1981 IMO Problems/Problem 2
Let and consider all subsets of elements of the set . Each of these subsets has a smallest member. Let denote the arithmetic mean of these smallest numbers; prove that
Clearly, the sum of the desired least elements is , which we claim to be equal to by virtue of the following argument.
Consider a binary string of length which contains 1s. For some value of between 1 and , inclusive, we say that the second 1 will occur in the th place. Clearly, there are ways to arrange the bits coming before the second 1, and ways to arrange the bits after the second 1. Our identity follows.
Since the sum of the least elements of the sets is , the mean of the least elements is , Q.E.D.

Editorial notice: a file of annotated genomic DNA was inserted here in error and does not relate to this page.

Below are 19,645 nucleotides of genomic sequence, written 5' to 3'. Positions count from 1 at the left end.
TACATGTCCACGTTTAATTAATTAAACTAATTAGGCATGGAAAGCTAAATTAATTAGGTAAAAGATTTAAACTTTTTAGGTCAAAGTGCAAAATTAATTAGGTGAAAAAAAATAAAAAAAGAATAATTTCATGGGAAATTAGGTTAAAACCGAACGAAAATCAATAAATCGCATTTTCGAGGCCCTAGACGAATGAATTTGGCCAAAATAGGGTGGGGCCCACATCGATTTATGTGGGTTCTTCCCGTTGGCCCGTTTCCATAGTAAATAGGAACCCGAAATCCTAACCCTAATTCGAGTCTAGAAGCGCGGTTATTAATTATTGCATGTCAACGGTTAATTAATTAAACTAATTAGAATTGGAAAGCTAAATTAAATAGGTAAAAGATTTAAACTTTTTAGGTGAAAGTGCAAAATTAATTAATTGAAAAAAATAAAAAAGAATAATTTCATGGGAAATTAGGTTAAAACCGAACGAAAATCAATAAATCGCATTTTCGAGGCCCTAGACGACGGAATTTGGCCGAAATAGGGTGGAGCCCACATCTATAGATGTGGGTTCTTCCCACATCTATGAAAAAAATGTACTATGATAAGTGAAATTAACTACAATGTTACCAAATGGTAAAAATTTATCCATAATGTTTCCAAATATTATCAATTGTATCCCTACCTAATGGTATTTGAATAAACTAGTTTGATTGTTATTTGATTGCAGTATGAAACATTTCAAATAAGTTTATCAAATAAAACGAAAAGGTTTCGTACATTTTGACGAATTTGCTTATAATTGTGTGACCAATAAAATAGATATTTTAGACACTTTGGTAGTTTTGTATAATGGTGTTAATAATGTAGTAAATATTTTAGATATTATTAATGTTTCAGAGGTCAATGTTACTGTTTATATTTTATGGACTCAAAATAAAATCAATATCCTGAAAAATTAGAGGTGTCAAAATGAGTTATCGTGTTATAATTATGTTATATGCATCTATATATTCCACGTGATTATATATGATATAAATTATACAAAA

We proceed as in the previous solution, but we prove our identity using the following manipulations:
We proceed by strong induction.
We define to be zero (the empty sum).
We consider to be fixed. The assertion obviously holds for . We now assume the problem to hold for values of less than or equal to . By considering subsets containing and not containing , respectively, we conclude that
This completes our induction, Q.E.D.
Consider a bipartite graph with bipartition . The vertices in are the -element subsets of , and the vertices in are the -element subsets of , and we draw an edge iff the subset may be obtained from by deleting the smallest element in .
The degree of a vertex in is the value of the least element of its corresponding subset. Hence Alternate solutions are always welcome. If you have a different, elegant solution to this problem, please add it to this page.
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